<%BANNER%>
The wire
ALL ISSUES CITATION PDF VIEWER
Full Citation
STANDARD VIEW MARC VIEW
Permanent Link: http://ufdc.ufl.edu/UF00098620/00142
 Material Information
Title: The wire
Uniform Title: Wire (Guantánamo Bay, Cuba)
Physical Description: Newspaper
Language: English
Creator: United States -- Joint Task Force Guantánamo
Publisher: 362nd Mobile Public Affairs Detachment, Joint Task Force Guantanamo
Place of Publication: Guanta´namo Bay Cuba
Guantánamo Bay, Cuba
Publication Date: 02-20-2004
Frequency: weekly
regular
 Subjects
Subjects / Keywords: Navy-yards and naval stations, American -- Newspapers -- Cuba   ( lcsh )
Prisoners of war -- Newspapers -- Cuba -- Guantánamo Bay Naval Base   ( lcsh )
Military prisons -- Newspapers -- Cuba -- Guantánamo Bay Naval Base   ( lcsh )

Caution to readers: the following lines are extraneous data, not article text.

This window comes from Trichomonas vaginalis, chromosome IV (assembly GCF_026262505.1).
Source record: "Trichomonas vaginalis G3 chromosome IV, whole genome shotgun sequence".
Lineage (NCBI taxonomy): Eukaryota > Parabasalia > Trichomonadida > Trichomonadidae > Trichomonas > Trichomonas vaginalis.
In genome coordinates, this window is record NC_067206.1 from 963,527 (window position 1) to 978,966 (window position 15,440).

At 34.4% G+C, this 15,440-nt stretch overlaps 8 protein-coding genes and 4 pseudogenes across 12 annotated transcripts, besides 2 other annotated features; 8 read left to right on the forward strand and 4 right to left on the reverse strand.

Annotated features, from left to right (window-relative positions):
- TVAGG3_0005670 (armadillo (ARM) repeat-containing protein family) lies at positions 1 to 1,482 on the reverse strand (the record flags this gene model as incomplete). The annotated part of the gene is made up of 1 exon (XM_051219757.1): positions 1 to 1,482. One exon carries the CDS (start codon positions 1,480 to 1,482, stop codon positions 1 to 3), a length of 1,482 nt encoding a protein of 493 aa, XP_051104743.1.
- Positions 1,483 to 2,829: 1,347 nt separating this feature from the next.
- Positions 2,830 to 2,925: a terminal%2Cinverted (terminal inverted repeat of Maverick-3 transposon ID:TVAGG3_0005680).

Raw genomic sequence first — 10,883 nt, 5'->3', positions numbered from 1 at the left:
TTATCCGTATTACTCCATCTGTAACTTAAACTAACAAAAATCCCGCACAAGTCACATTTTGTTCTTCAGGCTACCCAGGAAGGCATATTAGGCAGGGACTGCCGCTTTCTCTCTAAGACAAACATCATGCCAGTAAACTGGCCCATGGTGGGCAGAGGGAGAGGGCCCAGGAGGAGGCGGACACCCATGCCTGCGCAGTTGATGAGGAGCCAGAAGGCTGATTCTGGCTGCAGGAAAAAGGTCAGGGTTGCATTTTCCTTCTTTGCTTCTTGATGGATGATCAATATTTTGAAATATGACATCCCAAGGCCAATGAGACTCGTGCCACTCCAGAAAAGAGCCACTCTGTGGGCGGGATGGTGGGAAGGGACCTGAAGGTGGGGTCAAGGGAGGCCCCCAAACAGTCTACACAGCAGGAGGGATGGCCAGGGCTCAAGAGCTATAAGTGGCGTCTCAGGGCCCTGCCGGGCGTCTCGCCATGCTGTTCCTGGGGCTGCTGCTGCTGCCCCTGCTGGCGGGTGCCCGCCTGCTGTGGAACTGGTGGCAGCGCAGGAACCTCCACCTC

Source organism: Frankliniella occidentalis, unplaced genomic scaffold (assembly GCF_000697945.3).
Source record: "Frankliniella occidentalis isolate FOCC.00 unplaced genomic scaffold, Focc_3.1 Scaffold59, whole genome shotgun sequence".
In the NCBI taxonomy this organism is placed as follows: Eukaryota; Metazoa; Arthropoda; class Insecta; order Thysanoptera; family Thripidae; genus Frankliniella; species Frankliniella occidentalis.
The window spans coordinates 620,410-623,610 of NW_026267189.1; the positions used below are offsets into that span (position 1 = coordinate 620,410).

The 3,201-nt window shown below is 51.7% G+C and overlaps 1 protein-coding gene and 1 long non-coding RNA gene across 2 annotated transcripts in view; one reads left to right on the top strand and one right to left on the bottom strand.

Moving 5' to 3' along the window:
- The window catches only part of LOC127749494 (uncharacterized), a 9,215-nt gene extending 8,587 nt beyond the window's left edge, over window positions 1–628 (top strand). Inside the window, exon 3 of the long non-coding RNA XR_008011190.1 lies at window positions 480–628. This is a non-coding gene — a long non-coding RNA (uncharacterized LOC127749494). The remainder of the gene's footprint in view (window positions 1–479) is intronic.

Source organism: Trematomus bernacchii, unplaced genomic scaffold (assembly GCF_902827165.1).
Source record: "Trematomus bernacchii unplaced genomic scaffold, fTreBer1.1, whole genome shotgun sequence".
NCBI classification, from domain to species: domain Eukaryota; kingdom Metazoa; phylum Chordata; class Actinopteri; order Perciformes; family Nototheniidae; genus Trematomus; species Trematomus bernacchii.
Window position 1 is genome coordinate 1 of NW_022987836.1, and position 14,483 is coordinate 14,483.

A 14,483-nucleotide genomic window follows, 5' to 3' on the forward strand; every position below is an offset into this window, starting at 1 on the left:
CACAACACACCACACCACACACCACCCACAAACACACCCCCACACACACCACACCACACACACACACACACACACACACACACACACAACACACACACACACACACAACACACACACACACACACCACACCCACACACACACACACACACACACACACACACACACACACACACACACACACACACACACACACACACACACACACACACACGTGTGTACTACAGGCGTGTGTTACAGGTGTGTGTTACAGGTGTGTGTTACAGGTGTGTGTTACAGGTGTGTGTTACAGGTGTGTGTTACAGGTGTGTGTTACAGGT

Detention of persons -- Newspapers -- Cuba -- Guantánamo Bay Naval Base   ( lcsh )
Detention of persons -- Newspapers -- United States   ( lcsh )
Newspapers -- Guantánamo Bay Naval Base (Cuba)   ( lcsh )
Genre: federal government publication   ( marcgt )
newspaper   ( marcgt )
newspaper   ( sobekcm )
 Notes
System Details: Mode of access: Internet at the NAVY NSGTMO web site. Address as of 9/15/05: http://www.jtfgtmo.southcom.mil/wire.asp; current access is available via PURL.
General Note: Description based on: Vol. 3, issue 5 (Jan. 3, 2003); title from caption (publisher Web site PDF, viewed on Sept. 15, 2005) .
 Record Information
Source Institution: University of Florida
Holding Location: University of Florida
Rights Management: All rights reserved by the source institution and holding location.
Resource Identifier: oclc - 52777640
lccn - 2005230299
System ID: UF00098620:00142

Downloads

This item is only available as the following downloads:

( PDF )


Full Text

PAGE 1